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(The author is a senior at Harvard; his field of concentration is biochemistry.)
The Politics of Experience is the attempt of Ronald Laing, a Scottish psychiatrist, "to document some forms of our contemporary violation of ourselves." The widespread interest the book has generated since it reached the American market in September suggest that Laing succeeds in his endeavor, that many have found in it clues to their alienation.
The title is a misnomer. The book is not a politics of experience. Politics, as Laing understands it, consists of "the ways [in which] persons exercise control and power over one another." Laing examines some of the forms of control and power which affect individual experience -- psychotherapy, family, school, the group. However, the primary intent of the book is experience not politics.
Laing uses the concept of experience to provide a phenomenological approach to psychology. Thus, for Laing, experience includes and combines perception, imagination, fantasy, reverie, dream and memory. He is firm that experience "is not 'subjective' rather than 'objective', not 'inner' rather than 'outer', not process rather than praxis, not some doubtful data dredged up from introspection rather than extro-spection." Experience is the totality arising from the resolution of all these dichotomies, a sum greater than its parts. Behavior is only the external manifestation of experience, the sign of one person's experience that can be experienced by another. Experience is the basis of ontology; it is all that constitutes being human.
Laing indicts modern society for producing an alienated experience and a false reality by indoctrinating its members to overemphasize the "outer" and suppress the "inner." By "inner" Laing means "out way of seeing the external world and all those realities that have no 'external,' 'objective' presence--imagination, dreams, fantasies, trances, the realities of contemplative and meditative states, realities of which modern man, for the most part, has not the slightest awareness." "Normal" human experience is a shrivelled vestige of the potentials of human experience; it is an experience so exclusively dedicated to external substance that it loses internal meaning.
Experience is then the keystone of Laing's psychotherapy, his social critique and his suggestions for the improvement of the human condition. Psychotherapy is too often an attempt to impose the psychiatrist's "sane" reality in place of the patient's insane" reality. Such value judgments only compound the patient's trouble, by seeking to reinstate, without reintegrating, the experience which the patient had fled. Many cases of schizophrenia and psychosis are attempts to recapture the internal meaning which the patient had lost. Psychotherapy, according to Laing, should encourage and assist the internal voyages of self-discovery rather than coerce the patient back to external "sane" reality by sedation, electric shocks, or other interventionist therapy. Psychotherapy should be an attempt by patient and therapist to recapture the wholeness of experience.
Laing sees socialization as the process which destroys experience. The home and the school condition children to social acceptable forms of behavior and experience. Possible experience is limited from the wide range of human potential to the narrow field of the socially desirable. The family is an institution that does violence to experience in the name of love. The school deadens the experience of the children it claims to be awakening.
Experience is further devastated by the creation of pseudo-objects and pseudo-realities which have no validity in the individual's internal world and no substance in the external world, yet are experienced as objective entities. These pseudo-objects are reifications of the fundamental structures of experience which are shared by men as a result of their socialization. Laing conceptualizes two of these structures as Them and Us. Them is the sense of shame, the dynamism behind gossip and scandal. An individual often acts not by his own values of feelings but by what he experiences as Their values, values outside him. Us is the sense of group loyalty. Groups depend on unified experience, on the internalization of common social modes of being in their members. This internalization produces a sense of Us. Us is experienced as an organism which supersedes individual identity. Both group loyalty and shame place responsibility for motivation outside the individual. They drive man to acts which he would not conscience on his won, and they remove form him the satisfying, meaning-giving knowledge that his actions come from himself.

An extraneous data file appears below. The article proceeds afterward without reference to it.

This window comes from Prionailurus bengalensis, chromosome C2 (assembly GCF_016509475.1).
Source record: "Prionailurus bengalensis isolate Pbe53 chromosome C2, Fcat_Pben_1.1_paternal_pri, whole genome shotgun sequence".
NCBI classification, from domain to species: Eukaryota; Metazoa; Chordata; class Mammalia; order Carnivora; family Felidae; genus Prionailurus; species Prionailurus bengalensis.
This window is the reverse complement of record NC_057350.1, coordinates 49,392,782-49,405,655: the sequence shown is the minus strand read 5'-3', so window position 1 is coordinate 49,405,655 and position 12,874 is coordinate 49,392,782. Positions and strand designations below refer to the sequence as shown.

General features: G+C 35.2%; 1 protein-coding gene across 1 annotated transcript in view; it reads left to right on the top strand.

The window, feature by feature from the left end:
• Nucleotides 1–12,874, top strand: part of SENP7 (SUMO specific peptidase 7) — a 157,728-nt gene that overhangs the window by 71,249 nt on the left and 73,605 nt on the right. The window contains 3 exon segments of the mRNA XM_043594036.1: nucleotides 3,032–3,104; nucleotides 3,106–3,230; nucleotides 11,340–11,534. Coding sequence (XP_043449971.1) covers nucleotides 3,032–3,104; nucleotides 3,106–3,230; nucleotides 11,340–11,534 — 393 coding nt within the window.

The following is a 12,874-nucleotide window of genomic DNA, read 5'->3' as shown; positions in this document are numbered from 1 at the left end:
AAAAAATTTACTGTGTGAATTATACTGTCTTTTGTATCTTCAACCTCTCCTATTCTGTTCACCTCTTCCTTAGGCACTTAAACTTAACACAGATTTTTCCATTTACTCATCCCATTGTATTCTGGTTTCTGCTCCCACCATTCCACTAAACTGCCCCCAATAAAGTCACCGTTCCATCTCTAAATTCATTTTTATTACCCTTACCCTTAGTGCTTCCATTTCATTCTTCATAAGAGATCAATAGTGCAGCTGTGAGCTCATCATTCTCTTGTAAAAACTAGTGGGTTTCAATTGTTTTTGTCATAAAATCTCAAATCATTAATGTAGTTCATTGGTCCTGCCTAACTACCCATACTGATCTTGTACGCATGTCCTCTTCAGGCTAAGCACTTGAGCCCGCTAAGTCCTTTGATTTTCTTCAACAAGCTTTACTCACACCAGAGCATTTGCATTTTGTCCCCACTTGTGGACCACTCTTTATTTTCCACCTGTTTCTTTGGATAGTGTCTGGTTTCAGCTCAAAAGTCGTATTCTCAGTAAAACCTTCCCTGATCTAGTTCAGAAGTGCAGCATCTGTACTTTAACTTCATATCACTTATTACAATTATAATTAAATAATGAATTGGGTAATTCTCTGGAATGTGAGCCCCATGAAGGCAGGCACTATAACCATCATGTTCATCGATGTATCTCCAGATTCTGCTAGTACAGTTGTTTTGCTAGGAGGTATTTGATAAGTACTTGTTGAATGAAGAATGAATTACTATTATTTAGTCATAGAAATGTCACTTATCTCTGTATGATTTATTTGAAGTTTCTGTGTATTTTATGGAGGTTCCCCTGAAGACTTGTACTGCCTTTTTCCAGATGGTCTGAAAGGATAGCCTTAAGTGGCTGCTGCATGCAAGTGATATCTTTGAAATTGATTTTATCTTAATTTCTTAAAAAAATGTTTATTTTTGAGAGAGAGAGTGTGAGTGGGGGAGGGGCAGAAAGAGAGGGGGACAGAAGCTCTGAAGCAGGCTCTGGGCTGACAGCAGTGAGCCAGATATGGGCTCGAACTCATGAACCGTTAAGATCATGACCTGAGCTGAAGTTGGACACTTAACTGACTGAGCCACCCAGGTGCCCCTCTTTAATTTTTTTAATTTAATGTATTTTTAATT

This is the extent of Laing's social critique. Laing offers no political solution. He does not wish to grace the social structuring and modes of experience by treating them with the dignity of real objects. The solution lies in experience not politics. The cend politics, those which remove the individual from the alienating process of controlling and being controlled by others. Laing calls for tolerance and exploration of modes of experience other than egoic in which the world and the self are experienced "in terms of a consistent identity, a me-here over against you-there, within a framework of certain ground structures of space and time shared with other members of society." The ego is both the product and the instrument of socialization. Alienation is ego-tripping, the predict of excessive adjustment to society. By dissolving the ego, the self can be resurrected and can enter other worlds of "inner" space and time. Laing's other worlds are individual need not commit his experience to political control.
In the last third of the book, Lasing describes the experiences which trans-familiar to the religious mystic and to some psychotics. They are associated with the source of life, eternity, death-in-life, timelessness, knowledge of the void, and the divine founts of religion and ecstasy.
From voyages into inner time and space, Laing says, men can be reborn, no longer alienated, but capable of a new kind of ego-functioning in which the ego is "the servant of the divine, no longer its betrayer." The rediscovery of the inner components of experience is Laing's most constructive suggestion on the problem of alienation.